There is some value in this. I am pretty sure the incident with the book was where I became really good about thanking people. I can't say that I never tried too hard on a joke again, but I at least have a better chance of recognizing it.

It is interesting looking back because while I have this collection of embarrassing incidents, involving multiple people, that I don't like remembering, it's when examining them that they lose some of their power. Yes, my lack of mortal enemies could also work as an indicator that maybe I haven't been too horrible, but reinforcement is nice.

There were things already in place that made it easier to feel a sense of wrongness. There have been a lot of memories coming back during the reading, and why some of them impressed on me so forcefully makes more sense now. We will get into that eventually, though I think I may be getting political for a little while, or maybe get more into Halloween.

The point for today is that not only was I probably not the most annoying kid ever, though I am grateful for that. In addition, it is possible that you have similar concerns, and yet probable that you were in fact a very good and likable kid, and still someone good now.

Monday, October 13, 2014

Childhood development


I saw something at church a while back that stayed with me.

I have favorites of the little kids. I don't deal with them much, so if there are secretly ones that I like more than others, I don't think it's that bad. Obviously, if I ever get an assignment with children, I'll have to adjust my thinking.

Anyway, one of my favorites had a bad day in easy view of me.

Her mother was not there that day - maybe sick - and I guess that meant less attention to go around, which she was probably feeling. Her brother was ignoring her, coloring, and she suddenly took a crayon and drew a line down his page.

Based on her smile, this was a playful move for her, but it was an annoying move to him, and he shoved her. The shove wasn't terribly hard, but the way she said his name after that was so reproachful and heartbroken.

She had been standing, but then she got up and sat on her seat and did not look at anyone. Her father tried to reach out to her, but she was not having it.

Watching her from a few rows back, I felt like I understood her perfectly. There was that mix of emotions, but there wasn't quite the maturity to understand what to do with them. There can be appropriate ways to ask for attention, especially if you can admit to yourself that it's really what you want. Sometimes you have to accept not getting attention right away.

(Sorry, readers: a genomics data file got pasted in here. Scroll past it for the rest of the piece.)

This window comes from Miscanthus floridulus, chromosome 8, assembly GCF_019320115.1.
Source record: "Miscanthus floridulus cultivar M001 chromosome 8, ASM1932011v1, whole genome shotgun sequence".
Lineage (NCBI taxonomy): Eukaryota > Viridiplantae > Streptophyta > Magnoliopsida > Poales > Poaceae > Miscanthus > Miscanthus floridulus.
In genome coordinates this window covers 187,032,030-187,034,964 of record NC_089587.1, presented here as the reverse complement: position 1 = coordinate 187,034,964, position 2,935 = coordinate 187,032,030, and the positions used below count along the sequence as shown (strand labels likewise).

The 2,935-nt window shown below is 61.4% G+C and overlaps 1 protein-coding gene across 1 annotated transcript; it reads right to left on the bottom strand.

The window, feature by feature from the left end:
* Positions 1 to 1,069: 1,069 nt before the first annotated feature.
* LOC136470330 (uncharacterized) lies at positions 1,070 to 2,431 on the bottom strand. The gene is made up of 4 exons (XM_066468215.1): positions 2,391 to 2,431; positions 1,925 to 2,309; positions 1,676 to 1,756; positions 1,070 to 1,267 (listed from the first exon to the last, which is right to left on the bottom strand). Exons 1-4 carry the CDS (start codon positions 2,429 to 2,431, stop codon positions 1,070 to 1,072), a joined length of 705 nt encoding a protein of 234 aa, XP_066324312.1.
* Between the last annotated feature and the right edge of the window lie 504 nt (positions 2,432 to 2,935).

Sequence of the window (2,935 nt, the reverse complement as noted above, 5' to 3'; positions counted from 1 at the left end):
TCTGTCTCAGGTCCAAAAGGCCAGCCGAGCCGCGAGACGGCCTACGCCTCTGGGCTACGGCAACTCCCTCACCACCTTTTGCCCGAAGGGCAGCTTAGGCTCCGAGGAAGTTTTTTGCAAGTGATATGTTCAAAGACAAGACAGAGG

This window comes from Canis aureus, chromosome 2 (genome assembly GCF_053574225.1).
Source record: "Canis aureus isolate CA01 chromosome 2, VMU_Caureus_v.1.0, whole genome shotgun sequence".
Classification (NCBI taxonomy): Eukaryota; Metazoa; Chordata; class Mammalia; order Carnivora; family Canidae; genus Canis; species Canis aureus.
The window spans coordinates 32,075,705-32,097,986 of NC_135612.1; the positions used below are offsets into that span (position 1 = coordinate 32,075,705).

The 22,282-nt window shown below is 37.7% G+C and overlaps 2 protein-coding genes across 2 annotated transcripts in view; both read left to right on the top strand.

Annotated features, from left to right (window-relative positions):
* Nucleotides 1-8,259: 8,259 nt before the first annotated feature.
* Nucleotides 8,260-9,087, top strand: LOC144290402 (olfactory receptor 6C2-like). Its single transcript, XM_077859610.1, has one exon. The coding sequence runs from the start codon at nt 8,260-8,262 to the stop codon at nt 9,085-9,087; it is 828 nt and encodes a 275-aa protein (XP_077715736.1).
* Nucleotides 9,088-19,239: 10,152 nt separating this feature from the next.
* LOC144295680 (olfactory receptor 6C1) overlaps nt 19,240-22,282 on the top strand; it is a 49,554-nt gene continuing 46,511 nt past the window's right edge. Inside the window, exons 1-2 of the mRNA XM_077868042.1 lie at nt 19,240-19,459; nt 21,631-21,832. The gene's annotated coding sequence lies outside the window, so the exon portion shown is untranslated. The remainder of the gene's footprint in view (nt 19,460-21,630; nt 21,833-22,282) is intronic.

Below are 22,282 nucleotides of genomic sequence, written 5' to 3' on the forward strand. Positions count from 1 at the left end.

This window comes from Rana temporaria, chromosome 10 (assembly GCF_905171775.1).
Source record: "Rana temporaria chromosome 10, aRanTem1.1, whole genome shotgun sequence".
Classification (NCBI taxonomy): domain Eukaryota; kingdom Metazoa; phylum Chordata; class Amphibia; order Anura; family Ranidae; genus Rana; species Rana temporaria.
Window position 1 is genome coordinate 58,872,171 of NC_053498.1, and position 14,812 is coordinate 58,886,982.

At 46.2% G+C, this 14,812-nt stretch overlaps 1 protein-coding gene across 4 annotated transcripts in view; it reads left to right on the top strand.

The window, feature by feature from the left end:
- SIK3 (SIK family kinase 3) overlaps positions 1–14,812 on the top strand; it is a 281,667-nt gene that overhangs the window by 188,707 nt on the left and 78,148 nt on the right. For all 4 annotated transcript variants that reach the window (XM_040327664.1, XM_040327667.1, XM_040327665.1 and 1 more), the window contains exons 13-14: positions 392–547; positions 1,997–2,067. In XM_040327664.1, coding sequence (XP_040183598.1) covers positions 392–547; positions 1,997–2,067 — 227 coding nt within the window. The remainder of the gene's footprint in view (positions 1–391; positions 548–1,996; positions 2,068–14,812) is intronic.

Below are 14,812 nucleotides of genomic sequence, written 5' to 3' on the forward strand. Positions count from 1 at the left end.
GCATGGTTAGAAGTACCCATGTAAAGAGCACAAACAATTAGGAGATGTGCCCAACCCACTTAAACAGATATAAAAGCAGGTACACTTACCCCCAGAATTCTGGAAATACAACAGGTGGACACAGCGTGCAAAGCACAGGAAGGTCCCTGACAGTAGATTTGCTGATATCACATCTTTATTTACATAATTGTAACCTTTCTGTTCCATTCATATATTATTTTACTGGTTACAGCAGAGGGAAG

It also reminds me of watching an episode of "World's Strictest Parents". I had never watched the show before, but the premise is that kids with behavioral problems at home are sent to parents with well-behaved children to straighten out. I watched it because a girl I was familiar with through Twitter was on an episode, and she put up a link.

There was a point in the show where she sounded like a 4 year old. It's not that she was having a tantrum, but there was a catch in her voice that made her sound very young, and I could just feel that mismatch, of knowing that you are not quite right, but you are still hurting and don't know how to make it right.

Maturity needs to be learned. Some of it may be observed before you do anything too awful, but sometimes we learn by getting it wrong, and there is chastisement or mockery or maybe people are nice about it but you still know and there is the burn of humiliation.

I doubt my little favorite will remember this incident like I do. She may only remember part of it, like feeling bad because her brother shoved her. The whole thing may fade like so much of childhood does, but there may be a result where, without knowing why, she never writes on someone else's page again.

I do know that her father doesn't hold it against her. I don't hold it against her. I know her behavior could count as bratty, but I don't think of her as a brat. Her brother might for a while, which will work itself out, but adults tend to understand that it takes time, and they are willing to allow that time.

That became more clear to me with an incident that I will write about tomorrow.

Friday, October 10, 2014

Band Review: Falling Here


Falling Here is a pop punk band from Rome Italy, and I have really enjoyed reviewing them this week.

I had some concerns that I could be biased in their favor. I am half-Italian, and one of their videos shows Rome at Christmas, where we hope to be this year, so there could be some sentimental favoritism going on there. There have been plenty of bands that I have wanted to like and not been able to though, so I believe my judgment is fair, and that Falling Here are actually good.

Songs are energetic and fun. Videos can be a little obnoxious, with unnecessary birds and rudeness (because punk), but at the same time the band remains likable. (Again, punk.)

There is a full-length album from 2013, Wrong Ways, which is pretty good. I especially like the way that "Friendship >Fame" builds, as well as "Start Over Again!" However, do not overlook the 2012 EP Life Gets Easy. There are only four tracks but they are strong.